We know today as teachers, we know with educators that the world is full of channels for us to tell our story and we have to be advocates for ourselves. So to be brand myopic is not what we want, we want to be brand amplifiers.
VICKI: Okay. So what is an example? Because, you know, some schools say, “Oh, we always send the newsletter in June.” So you’re saying write always and try some new channels, what are you saying?
TRISH: Yes. Well, even if you look at a website, most schools say, well, I have a mission statement – but you can take those mission statements and there is nothing you need or different about mission statements for schools, they’re almost cookie cutter. What BrandEd tells people is that you don’t think of brand, you don’t think of your message in school as something that you’re just putting out to the community. You first have to know what your community is, you want to know what they’re looking for in an experience of a school community which is new. Here, we think of schools as a place of experience. So you need to make that website and you need to learn how to convey the message to the community that you are in engagement with them, that you know who they are and that you have to actually close that visual message as well with a lot of engaging visual product.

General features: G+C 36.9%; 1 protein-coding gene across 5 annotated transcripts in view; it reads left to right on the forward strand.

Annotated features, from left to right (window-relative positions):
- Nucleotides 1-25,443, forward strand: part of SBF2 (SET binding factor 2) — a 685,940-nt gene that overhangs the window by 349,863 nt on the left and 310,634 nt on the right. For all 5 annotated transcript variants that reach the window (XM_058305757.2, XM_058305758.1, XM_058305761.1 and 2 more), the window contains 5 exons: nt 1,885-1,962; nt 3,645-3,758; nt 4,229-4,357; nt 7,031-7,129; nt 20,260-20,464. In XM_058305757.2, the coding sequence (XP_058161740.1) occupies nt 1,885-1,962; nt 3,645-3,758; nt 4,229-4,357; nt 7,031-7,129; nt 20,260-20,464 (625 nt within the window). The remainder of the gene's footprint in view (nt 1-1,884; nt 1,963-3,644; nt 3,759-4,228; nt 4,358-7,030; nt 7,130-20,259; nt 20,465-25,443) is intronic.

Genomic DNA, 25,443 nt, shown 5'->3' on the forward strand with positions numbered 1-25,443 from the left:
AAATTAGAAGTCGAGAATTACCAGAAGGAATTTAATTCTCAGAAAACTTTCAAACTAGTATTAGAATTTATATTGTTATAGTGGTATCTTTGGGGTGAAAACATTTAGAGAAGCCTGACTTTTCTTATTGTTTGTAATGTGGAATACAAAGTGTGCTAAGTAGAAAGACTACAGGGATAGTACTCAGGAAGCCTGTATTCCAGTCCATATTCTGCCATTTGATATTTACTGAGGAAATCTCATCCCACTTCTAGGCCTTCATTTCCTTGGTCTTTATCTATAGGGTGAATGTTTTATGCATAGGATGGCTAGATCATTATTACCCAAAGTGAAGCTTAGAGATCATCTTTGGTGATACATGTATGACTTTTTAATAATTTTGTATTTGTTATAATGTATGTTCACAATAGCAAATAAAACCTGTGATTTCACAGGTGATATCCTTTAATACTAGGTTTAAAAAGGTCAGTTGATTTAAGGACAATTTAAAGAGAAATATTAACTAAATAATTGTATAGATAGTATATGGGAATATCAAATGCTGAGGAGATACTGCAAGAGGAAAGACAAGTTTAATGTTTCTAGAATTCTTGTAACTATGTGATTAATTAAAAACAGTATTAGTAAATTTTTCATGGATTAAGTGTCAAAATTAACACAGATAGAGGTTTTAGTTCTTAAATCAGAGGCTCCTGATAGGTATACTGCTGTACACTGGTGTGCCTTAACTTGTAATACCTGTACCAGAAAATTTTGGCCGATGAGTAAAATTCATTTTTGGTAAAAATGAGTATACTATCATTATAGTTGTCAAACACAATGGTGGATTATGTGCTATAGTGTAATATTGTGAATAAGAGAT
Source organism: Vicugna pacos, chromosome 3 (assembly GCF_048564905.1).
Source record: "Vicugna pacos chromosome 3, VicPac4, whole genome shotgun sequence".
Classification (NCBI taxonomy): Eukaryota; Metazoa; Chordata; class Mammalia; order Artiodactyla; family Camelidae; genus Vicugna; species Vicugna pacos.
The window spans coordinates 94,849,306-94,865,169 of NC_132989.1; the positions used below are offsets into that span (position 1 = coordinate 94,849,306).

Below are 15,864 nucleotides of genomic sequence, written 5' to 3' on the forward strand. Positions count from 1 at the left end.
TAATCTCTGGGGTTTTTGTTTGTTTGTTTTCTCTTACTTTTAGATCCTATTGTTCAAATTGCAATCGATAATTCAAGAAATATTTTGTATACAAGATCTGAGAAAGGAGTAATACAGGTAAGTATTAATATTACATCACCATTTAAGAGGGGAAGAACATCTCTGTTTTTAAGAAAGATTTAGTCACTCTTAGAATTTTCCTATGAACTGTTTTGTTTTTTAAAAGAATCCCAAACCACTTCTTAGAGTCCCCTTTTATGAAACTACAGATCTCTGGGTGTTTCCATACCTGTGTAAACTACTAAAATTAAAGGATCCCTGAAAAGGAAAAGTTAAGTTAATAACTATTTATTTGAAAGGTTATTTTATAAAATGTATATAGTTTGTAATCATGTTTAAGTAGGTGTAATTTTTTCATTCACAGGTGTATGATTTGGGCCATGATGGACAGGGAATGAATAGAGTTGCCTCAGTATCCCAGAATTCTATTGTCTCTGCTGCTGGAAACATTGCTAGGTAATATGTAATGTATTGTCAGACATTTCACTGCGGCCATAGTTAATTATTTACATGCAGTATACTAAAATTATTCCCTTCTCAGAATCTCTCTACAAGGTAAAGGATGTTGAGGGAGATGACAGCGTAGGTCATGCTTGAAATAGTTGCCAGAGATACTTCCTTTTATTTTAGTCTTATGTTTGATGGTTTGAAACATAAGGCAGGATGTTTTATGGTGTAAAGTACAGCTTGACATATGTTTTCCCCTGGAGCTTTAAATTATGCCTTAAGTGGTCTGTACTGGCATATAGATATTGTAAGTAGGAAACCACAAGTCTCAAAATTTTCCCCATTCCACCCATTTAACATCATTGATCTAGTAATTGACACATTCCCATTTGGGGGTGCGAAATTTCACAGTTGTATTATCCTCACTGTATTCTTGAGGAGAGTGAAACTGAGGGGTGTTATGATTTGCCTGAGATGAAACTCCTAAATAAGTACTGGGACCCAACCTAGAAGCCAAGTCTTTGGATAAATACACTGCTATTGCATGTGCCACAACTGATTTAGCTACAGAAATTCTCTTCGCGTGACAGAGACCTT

So you have to engage with what we’re doing, I ideas of communicating and talking, even through visuals, through podcasts and things like that that that could actually be part of your school website and get the community engaged.
VICKI: We get so much engagement at my school on our Facebook page in all that we’re doing. And it’s just so important for adults to see their kids happy. You also mentioned something about proof points of image, promise and results. What do you mean by that?
TRISH: Most brands – and again, I’ll go back. I’m an educationalist, I am an educator but I have experience in the business brand community. And I’ve built brands for businesses and associations. And brand image is what the public sees, it’s what gets their attention, right? It’s something that disrupts you. The best brand image I think I can feel for women is [“Tiffany’s”], and you don’t even have to see a name, all you see is a color and you know that brand.